As 2022 ends, autonomous technology which lowers the costs of and improves the quality of mobility is still just a promise. Fundamentally, technology must serve the needs of those who will use a given mobility solution. By starting with humans at the center of its efforts, Carolina RIDES+ is providing a foundation for understanding how to automate in the future while beginning to serve its goal of “providing transportation to those in need…”
With its rollout of RIDES (Real-time Integrated Data-driven Electric Shared-services), Carolina RIDES+ has begun delivering mobility to those who otherwise could not get to a job, the store, the doctor, or the other places that those of us with a car take for granted. With a goal like the TrentonMOVES effort in New Jersey, Carolina RIDES+, a 501(c)3 public benefit non-profit organization, aims to “provide mobility options, alleviate the financial burden for low-income households, reduce pollution, and boost economic development.”
In the above interview, Furman University students and Carolina RIDES+ interns, Victoria Cruz-Solano, and Whit Buchanan reflect on what they learned at Princeton’s SmartDrivingCars Summit. They also provide an overview of two of Carolina RIDES+’s initial projects.
- RideShare Pilot: A door-to-door, demand response service to residents of the greater Nicholtown community. Nicholtown is in a Qualified Opportunity Zone. QOZs are among America’s poorest census tracts.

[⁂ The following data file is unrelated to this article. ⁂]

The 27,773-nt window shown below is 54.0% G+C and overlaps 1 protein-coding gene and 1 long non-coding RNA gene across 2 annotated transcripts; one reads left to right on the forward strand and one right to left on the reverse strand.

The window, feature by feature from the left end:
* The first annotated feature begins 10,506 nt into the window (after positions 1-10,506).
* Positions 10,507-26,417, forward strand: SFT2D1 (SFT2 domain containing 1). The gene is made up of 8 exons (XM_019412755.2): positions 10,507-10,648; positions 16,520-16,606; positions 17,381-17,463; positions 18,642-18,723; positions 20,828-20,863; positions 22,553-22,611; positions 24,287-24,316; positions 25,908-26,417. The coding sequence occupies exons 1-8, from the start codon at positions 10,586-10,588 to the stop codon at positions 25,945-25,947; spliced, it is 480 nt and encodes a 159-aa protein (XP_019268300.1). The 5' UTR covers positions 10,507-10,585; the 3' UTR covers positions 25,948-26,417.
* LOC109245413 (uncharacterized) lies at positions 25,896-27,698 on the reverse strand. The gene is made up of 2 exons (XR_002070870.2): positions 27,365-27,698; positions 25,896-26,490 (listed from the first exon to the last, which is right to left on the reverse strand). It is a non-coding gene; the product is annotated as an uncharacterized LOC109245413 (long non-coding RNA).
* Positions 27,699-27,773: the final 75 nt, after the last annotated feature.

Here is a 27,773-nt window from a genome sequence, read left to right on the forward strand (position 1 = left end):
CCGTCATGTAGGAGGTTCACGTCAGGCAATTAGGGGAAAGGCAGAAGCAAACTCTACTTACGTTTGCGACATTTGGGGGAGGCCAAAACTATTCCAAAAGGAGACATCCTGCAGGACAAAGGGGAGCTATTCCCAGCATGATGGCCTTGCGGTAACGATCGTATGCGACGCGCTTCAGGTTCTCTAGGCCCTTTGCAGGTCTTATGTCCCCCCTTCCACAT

- CarShare Pilot: A two-person, enclosed electric vehicle with a maximum speed of 25 MPH for getting around the downtown Greenville area. As Innova EV writes (PDF), this solution is about “Putting the bike-sharing model on four wheels.”
Affordable Mobility Helps Workforce Development #
Writing in the December 11th issue of the Greenville News, Fred Payne, Chair, CA4I and CA4 Innovation Charities and Coordinator, Carolina RIDES+, provides additional insight into the pilot program and the people it is serving.1
- RIDES+ provided 823 trips in approximately four months covering 5,517 miles
- Over 90% of RIDES+ trips were from housing to jobs.
- The average miles per trip was 6.7 miles and cost approximately $12.55. Note, this compares favorably to metro bus systems, such as Silicon Valley’s VTA, which had a pre-pandemic cost per ride of $16 to $20.
As Payne indicates in his article, they have learned that affordable and reliable mobility is a key element to workforce development. As such, they are reaching out to the community, including workforce and human service agencies, to help provide the funding needed to create a sustainable service. By starting, they are laying the foundation for the potential for more efficient and sustainable operations through automation and electrification.
1 Additional insight about the program is provided in Fred Payne’s August 9th submission to the Greenville News.